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Stuck in the starting blocks: Farmers idled by bad weather

Clark County farmer: ‘“I sit here a little worried.’

Ohio farmers are stuck on the sidelines because of cold temperatures and wet conditions and it comes during precarious economic times that has the farming industry already on edge.

Less than 1 percent of Ohio farmers have started planting crops this year and this week’s rains will delay planting for at least another week.

“It’s a stressful time for farmers. They’re sitting and waiting for the ground to warm up. The long winter has been tough for everyone and the snowfall we’ve had in April is adding to the trouble,” said Sam Custer, an Ohio State extension agent.

Adding to the worries is the talk of possible China tariffs on soybeans exported from the United States. China is the No. 1 importer of U.S. soybeans, one of the top-produced crops by Ohio farmers. Ohio is the ninth highest soybean-producing state.

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Clark County farmer, Brian Harbage, works on his farm equipment as he waits for the rain to stop so he can get in the fields to plant Tuesday, April 24, 2018. Bill Lackey/Staff

China has threatened tariffs on various exported U.S. products following the Trump administration’s decision to add tariffs to Chinese steel and aluminum imported into this country.

No action has been taken by China on the soybean tariffs, but the threat has caused soybean prices to drop.

“The talk of tariffs is aggravating. You’re talking about a country that imports around 60 to 70 percent of our soybeans. We don’t want to see the U.S. sitting on a pile of soybeans if China turns to South America for their imports,” said Brian Harbage, who operates a family farm in the South Charleston area.

The cold temperatures and snowfall in April has stopped soil temperatures from rising, Custer said. Until the ground warms up, he added, farmers will be stuck working on their equipment or polishing their tractors.

Soil temperatures in Darke County, one of Ohio’s top crop-producing counties, were around 43 degrees on Sunday. Farmers need those temperatures to be over 50 degrees for ideal planting conditions, according to Custer. The cool nights and lack of sun is not helping farmers.

April 15 is the date most farmers have on their calendars for the start of planting season. Custer said if farmers have to wait another week, it could spell trouble for crop yields for corn.

Across the country, the U.S. Department of Agriculture said farmers had planted 5 percent of this year’s corn crop by Sunday, compared to 15 percent of the crop by April 22 last year. Farmers likewise sowed just 2 percent of this year’s soybeans and 3 percent of spring wheat by April 22, compared to 5 percent and 21 percent of those crops respectively by that time last year.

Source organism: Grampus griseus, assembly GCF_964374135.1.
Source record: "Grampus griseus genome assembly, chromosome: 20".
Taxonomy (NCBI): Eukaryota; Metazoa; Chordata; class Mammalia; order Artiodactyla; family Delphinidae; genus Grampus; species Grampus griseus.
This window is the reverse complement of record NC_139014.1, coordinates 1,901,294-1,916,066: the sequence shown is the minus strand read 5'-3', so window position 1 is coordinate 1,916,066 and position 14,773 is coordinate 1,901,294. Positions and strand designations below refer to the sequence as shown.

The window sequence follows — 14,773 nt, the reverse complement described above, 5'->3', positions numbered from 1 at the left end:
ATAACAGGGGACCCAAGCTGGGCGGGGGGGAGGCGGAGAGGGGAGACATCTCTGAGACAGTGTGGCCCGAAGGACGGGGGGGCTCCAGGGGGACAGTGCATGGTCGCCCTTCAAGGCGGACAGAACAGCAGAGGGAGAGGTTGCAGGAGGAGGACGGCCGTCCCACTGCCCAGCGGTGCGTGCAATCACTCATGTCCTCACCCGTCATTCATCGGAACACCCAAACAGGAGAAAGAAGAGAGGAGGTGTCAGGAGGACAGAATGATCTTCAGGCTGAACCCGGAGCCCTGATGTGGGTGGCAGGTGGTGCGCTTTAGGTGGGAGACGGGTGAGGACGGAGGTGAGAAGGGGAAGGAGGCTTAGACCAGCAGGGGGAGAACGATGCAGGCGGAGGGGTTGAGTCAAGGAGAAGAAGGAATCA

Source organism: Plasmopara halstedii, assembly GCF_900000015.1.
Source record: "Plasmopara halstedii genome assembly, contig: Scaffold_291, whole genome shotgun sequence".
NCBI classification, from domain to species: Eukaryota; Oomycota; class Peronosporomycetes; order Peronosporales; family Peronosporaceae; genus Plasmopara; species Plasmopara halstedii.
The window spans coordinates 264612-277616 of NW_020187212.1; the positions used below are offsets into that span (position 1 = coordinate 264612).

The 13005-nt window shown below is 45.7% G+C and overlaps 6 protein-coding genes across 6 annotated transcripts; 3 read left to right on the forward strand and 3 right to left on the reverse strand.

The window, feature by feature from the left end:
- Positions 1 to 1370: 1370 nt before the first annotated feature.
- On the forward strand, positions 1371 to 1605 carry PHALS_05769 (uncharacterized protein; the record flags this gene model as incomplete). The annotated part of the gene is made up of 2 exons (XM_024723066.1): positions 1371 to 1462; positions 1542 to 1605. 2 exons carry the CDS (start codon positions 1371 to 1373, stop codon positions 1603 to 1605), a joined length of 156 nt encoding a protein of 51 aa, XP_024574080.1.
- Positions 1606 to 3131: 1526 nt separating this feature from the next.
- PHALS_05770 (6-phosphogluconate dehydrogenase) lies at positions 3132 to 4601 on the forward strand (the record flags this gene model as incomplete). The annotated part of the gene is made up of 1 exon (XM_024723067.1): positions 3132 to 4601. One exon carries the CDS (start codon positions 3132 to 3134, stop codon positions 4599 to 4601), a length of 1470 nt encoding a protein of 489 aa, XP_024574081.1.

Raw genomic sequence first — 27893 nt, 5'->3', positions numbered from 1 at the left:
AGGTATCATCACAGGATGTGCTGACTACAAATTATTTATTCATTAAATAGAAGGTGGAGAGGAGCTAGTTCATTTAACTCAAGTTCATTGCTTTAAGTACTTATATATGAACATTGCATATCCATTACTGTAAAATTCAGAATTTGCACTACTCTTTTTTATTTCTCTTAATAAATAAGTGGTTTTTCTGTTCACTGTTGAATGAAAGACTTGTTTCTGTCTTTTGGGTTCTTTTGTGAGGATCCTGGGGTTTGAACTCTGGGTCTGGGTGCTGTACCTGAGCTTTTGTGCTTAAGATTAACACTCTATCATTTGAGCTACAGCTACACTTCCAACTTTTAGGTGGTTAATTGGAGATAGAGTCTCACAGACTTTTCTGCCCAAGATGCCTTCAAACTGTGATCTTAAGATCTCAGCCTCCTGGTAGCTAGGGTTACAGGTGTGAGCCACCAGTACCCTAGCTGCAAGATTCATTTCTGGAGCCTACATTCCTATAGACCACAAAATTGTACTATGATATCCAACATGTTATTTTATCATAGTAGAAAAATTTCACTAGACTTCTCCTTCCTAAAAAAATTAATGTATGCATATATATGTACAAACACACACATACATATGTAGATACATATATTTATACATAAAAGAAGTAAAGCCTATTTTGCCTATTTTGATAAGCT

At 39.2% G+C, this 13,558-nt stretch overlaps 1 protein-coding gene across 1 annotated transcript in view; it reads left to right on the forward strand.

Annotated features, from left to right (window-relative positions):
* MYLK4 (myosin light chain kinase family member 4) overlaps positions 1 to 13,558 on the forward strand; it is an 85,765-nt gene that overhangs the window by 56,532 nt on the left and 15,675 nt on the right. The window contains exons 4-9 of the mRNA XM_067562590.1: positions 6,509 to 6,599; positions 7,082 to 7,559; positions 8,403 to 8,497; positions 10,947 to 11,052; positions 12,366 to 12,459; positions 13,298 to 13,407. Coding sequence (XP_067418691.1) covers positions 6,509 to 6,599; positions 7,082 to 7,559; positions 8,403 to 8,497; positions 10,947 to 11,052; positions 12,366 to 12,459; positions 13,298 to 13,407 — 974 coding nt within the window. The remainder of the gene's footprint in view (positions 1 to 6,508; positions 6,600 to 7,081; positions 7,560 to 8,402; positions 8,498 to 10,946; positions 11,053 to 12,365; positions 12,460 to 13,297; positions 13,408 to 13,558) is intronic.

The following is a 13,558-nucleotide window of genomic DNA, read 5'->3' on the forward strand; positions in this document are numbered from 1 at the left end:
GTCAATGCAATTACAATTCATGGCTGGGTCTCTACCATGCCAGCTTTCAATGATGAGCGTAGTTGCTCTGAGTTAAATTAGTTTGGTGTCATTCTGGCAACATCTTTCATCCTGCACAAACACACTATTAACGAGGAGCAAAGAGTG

“We’re not at a drop dead time by any means, but being stuck in the starting blocks has farmers worried,” Custer said.

The average temperature for April is five degrees below normal, according to Storm Center 7 chief meteorologist Eric Elwell, On top of that, the Miami Valley is threatening to make it into the top 5 on record for the highest snow levels in April.

“Temperatures shouldn’t be a factor going forward. The long-range outlook released from the Climate Prediction Center suggests that, while temperatures will stay below normal the rest of the month, the pattern will ease,” Elwell said.

Bill Lackey/Staff

Temperature fluctuations are expected over the next week to 10 days, going back and forth from the 50s to near 70 degrees. However, the threat for additional snowfall appears to be dwindling the rest of the month, Elwell said.

Harbage has not begun his planting yet and said he and other Ohio farmers will need at least a four-day stretch of sun and warm temperatures to get into the fields. Harbage, like most Ohio farmers, plants a 50/50 ratio of soybeans and corn.

“I sit here a little worried, but then I know we always get it done,” he said. “Some years you might work 15 hours a day to get the work done. If we have to, we’ll turn to 24-hour operation to get the work done.”

Farming even in the best of years is not stress free. “Once you do get the seed in the ground, then you have to worry about having the right temperatures for it to take off,” Harbage said with a laugh.

The USDA forecast earlier this month that soybean planting in 2018 would exceed corn planting for the first time in 35 years. Soybeans will cover 89 million acres this year, compared to 88 million acres for corn, the USDA said.

Plantings for both crops will decline from a year ago, the forecast said. The government’s spring wheat estimate topped all forecasts, with an expected 12.6 million acres, up 15 percent from last year. Last year, U.S. farmers planted 90.2 million acres of corn and 90.1 million acres of soybeans.

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